NTU Bike Rally is a magnificent round-island ride organised by the great undergrads of NTU Sports Club and I’m happy to have ridden in all ten rides.
This year they offered not the usual 128km but two versions – an 88km ride and a 168km ride. I chose the latter without hesitation but winced later when discussing the choice with Kenneth Pinto, my Zendogs 2.0 riding kaki. We realised the distance had to be taken seriously because it’s a longer ride than we are used to, it’s happening now in just five weeks (Sun 08 Mar 2015) and it will be hot and dry then!
After a tough semester last Aug – Dec 2014, my cycling fitness is history once again. Last year I used the Brompton and ended up battling cramps for half the distance. I said then, that the pain was an appropriate way to celebrate the tenth anniversary of the NTU Bike Rally!
This year, I have decided against heroics and am opting for an easier ride on my Norco mountain bike complete with slick tyres! And I began preparations with @acroamatic two Sundays ago. Predictably I experienced cramps on my first ride to Changi Village after just 30 km – and fell off my bike after 50km at Fort Road as my leg muscles locked up. Sigh, all the dramatics despite isotonics, salt tablets, good hydration and compression pants. It was bound to happen, though, and I had transport waiting courtesy of Ladybug!
After two more rides that week, I managed 85km without cramps second Sunday ride. And I was pleased with the average speed of 20+km/h during the first 30km (Holland Village to Changi Village).
Admittedly these were all relatively slow rides with journey average speeds below 20km/h. My climbs are weak and while urging myself on, I’m careful not to overstrain my injured knees. The rides were also relatively cool due to cloudy weather, breaking me in gently, thankfully.
Well, it’s ride number five in the morning and I’m hoping to be a little faster, even on the second leg back via Pasir Panjang. It will probably be an 80km+ ride – I will not break the metric century yet, but I am content to tackle that a week or two later. Tally-ho!
My Runkeeper plots of the rides
A slow recovery mid-day ride two days after my cramp-filled Sunday along my old, safe route to Serangoon Gardens and back
A night ride after an evening tutorial to Kranji Reservoir and back.
The second Sunday ride was faster and cramp-free, with a bit of touring thrown in!
Zendog rides are never full blown training rides. We meet friends for breakfast at Guru’s which is wonderful, chit chatting as we wind down while watching hornbills, parakeets and cockatoos. We take it easy along ECP which has been thronging with all sorts of PCN and beach users this January, which is really nice to see. During all those conversations and sight-seeing, we make observations and learn lots from each other – like how to nuke LINE adverts!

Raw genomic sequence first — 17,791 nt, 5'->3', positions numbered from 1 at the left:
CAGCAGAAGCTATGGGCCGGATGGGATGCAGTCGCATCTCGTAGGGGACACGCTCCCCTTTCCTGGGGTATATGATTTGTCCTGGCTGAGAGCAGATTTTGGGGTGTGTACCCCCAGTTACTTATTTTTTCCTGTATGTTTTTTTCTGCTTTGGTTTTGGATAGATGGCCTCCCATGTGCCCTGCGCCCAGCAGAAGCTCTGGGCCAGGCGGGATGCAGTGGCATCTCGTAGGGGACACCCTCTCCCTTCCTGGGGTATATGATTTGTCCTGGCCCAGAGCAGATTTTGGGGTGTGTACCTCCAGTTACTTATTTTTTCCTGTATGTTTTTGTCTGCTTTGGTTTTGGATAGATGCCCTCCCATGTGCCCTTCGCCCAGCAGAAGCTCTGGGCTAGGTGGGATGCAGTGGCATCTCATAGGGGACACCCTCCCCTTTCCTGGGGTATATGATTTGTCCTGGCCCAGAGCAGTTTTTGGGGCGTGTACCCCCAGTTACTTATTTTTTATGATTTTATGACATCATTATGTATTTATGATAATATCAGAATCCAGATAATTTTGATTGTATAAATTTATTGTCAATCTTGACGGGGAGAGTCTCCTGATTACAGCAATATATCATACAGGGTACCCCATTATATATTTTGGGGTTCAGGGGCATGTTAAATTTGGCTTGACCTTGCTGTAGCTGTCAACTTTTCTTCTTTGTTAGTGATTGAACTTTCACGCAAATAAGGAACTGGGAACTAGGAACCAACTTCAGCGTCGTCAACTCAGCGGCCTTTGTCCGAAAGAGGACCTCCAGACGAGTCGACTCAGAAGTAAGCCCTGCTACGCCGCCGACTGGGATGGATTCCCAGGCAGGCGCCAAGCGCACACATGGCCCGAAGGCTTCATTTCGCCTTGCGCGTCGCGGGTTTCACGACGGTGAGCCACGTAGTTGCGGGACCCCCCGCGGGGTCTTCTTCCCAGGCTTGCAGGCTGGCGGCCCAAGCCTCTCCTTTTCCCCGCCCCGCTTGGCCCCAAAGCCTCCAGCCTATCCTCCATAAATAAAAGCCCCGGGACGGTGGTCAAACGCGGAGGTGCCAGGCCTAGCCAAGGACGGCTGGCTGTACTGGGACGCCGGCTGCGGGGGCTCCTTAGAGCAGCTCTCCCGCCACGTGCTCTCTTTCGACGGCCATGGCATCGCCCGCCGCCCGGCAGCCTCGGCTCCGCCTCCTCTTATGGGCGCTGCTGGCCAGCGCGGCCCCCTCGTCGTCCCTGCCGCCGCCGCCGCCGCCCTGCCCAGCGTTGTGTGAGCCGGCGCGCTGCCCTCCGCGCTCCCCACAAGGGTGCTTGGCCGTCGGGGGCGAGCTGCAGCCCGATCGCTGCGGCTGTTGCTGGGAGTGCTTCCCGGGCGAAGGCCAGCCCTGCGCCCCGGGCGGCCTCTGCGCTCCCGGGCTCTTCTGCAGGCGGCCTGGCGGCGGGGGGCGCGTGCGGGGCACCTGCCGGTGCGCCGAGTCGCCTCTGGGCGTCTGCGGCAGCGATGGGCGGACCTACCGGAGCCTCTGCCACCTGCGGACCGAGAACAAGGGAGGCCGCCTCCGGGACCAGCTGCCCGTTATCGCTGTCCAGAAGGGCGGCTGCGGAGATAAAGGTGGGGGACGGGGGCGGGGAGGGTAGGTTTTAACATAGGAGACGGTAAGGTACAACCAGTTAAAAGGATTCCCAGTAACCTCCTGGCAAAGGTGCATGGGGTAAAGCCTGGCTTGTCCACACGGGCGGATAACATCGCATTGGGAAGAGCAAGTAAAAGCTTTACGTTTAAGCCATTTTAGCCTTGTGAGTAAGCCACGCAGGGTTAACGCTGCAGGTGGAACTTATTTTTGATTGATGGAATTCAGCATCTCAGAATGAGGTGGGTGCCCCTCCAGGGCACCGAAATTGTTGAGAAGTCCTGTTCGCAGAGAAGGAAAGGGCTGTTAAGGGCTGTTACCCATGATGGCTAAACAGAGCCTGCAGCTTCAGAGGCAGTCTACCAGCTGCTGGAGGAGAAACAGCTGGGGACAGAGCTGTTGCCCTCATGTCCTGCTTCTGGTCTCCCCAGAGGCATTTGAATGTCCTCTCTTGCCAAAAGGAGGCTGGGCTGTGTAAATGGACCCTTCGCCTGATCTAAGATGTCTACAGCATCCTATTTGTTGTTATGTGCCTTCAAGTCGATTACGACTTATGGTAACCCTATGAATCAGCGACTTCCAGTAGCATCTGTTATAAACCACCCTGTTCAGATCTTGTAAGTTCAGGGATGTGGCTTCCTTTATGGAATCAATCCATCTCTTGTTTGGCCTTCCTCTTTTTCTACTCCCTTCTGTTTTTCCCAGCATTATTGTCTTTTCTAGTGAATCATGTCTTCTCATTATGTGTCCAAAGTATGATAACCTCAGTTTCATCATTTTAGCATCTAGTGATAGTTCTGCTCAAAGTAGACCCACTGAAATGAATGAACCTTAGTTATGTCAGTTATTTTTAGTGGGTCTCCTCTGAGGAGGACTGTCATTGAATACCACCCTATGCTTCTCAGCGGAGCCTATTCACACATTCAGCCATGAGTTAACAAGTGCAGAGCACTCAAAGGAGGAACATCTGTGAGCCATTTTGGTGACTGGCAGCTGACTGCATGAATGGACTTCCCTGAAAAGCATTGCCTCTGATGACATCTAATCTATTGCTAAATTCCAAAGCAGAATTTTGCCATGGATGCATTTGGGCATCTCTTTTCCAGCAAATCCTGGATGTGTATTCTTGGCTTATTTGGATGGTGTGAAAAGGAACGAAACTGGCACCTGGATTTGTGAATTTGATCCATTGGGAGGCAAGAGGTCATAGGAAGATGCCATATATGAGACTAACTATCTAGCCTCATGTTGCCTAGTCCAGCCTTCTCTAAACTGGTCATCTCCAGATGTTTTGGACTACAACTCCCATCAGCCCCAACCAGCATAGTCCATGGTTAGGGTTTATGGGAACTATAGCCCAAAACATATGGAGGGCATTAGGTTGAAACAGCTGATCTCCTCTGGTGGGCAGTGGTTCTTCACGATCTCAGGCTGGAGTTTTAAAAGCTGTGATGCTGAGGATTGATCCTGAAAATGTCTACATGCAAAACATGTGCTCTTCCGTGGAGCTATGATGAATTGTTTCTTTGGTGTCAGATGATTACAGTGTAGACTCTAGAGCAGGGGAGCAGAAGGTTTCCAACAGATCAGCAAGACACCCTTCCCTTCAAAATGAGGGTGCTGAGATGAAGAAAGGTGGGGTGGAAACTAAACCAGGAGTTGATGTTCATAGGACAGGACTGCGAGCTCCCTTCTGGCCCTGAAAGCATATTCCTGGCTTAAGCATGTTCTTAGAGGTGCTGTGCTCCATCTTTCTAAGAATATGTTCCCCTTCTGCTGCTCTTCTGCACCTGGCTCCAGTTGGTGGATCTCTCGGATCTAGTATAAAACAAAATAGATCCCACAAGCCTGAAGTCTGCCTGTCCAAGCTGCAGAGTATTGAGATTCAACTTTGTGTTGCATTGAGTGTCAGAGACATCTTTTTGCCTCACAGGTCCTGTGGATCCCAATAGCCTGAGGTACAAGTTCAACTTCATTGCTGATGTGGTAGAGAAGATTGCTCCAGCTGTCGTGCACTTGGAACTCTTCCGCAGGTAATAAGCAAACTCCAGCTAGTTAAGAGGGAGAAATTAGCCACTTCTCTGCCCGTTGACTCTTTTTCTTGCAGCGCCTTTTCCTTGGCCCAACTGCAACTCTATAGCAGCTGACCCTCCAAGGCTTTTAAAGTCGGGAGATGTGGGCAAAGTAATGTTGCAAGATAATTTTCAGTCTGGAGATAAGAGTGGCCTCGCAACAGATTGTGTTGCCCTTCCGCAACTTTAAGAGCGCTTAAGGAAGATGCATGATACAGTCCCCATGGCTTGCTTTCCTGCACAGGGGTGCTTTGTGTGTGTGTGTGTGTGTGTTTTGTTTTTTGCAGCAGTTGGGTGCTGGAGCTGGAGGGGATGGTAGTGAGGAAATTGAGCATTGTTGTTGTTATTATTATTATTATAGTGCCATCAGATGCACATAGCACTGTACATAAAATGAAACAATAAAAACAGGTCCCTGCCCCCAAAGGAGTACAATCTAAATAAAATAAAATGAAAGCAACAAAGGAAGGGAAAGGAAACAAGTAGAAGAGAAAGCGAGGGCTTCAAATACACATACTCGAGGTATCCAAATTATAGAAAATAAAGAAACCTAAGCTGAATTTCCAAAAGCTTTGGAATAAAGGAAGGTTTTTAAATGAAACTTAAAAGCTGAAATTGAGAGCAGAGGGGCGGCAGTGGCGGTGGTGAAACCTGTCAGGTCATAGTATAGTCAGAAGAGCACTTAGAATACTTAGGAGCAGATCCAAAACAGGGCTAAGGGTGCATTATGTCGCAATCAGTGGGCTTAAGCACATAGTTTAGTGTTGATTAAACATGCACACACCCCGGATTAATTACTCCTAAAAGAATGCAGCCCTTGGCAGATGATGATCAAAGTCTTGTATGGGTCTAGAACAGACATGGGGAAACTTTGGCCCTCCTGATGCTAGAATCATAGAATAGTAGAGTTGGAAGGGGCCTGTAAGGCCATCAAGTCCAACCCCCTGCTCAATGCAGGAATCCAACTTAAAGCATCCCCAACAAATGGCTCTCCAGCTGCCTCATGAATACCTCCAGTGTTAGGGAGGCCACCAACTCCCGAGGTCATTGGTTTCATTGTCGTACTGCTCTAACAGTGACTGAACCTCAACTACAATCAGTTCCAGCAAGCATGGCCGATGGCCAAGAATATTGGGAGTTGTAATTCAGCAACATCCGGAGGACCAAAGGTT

The necessary Avocado milkshake at Marina Bay beckons now that I am reaching that far. We look for otters and their signs there. During the rides, I eyeball the ever changing landscape, examine my field and teaching sites with care, get to know new neighbourhoods, send updates to relevant people and necessary feedback to agencies.
Last Sunday I got to try the Bishan-Kallang Obstacle Course and it lived up to its billing – four bridges and an increasing number of stairs peaking at my old school neighbourhood.
It’s certainly a great way to keep in touch with Singapore and friends.
Some photos from the rides
Early morning rides are sweet – if you can wake up! Here Kenneth increases the pace at Tampines as the sun rises.
Prata at Guru’s Banana Leaf Cuisine Pte Ltd, comes with sambal chili, a must have!
The barge is still in Changi River!
I am supplied with coconut water to fight off cramps at the ECP pit stop at Area G.
I love seeing people out on picnics at the beach on a sunny, windy day with ships in the distance and planes overhead.
Rides can be grim – it always hurts to see loss of green spaces in Singapore, this at Bukit Brown.
Road widening and other works have turned the Bishan-Marymount junction and the Thomson Road area into a furnace. It is worth examining at midday to realise how precious wayside trees are everywhere. Hopefully more greenery will be planted eventually, but the wide roads have no space in-between lanes for a treeline.
On evening rides in the west, it’s tense when I get out the PCN into the hustle and bustle of traffic and the many heavy-vehicles. Until the Lim Chu Kang Road area adjacent to the western cemeteries. As I ride though the night, I think of the old villages which used to exist there, primped by remnant makers and sometimes empty buildings. The greenery outside NTU and SCDF along Jalan Bahar area is all ripped up now and is reduced to a miserable single lane in some parts. I would not like to have a truck breathing down my neck there.
Young un’s Meryl & Gladys discover John Cougar Mellencamp (“Jack and Diane”) playing off Kenneth’s bluetooth speakers.
Requisite Avocado milkshake at Marina Bay, and catching up with kakis.
Looking for otter spraints; Meryl and I suggested a vegetation screen to replace the cut long grass so that otters are encouraged to return to the reservoir bank there. Adrian Loo & his GBB team will look into it.
Kenneth & Gladys climb one of four overhead bridges along the Bishan-Kallang Obstacle Course. My neighbourhood roads of old are no more and these crossings are a lifeline in an area peppered by highways and fast roads.
National Aerated Water Co. Ltd. – the building is still here!
Almost miraculously, the old St. Andrew’s School building is still present, and thankfully it is a heritage building!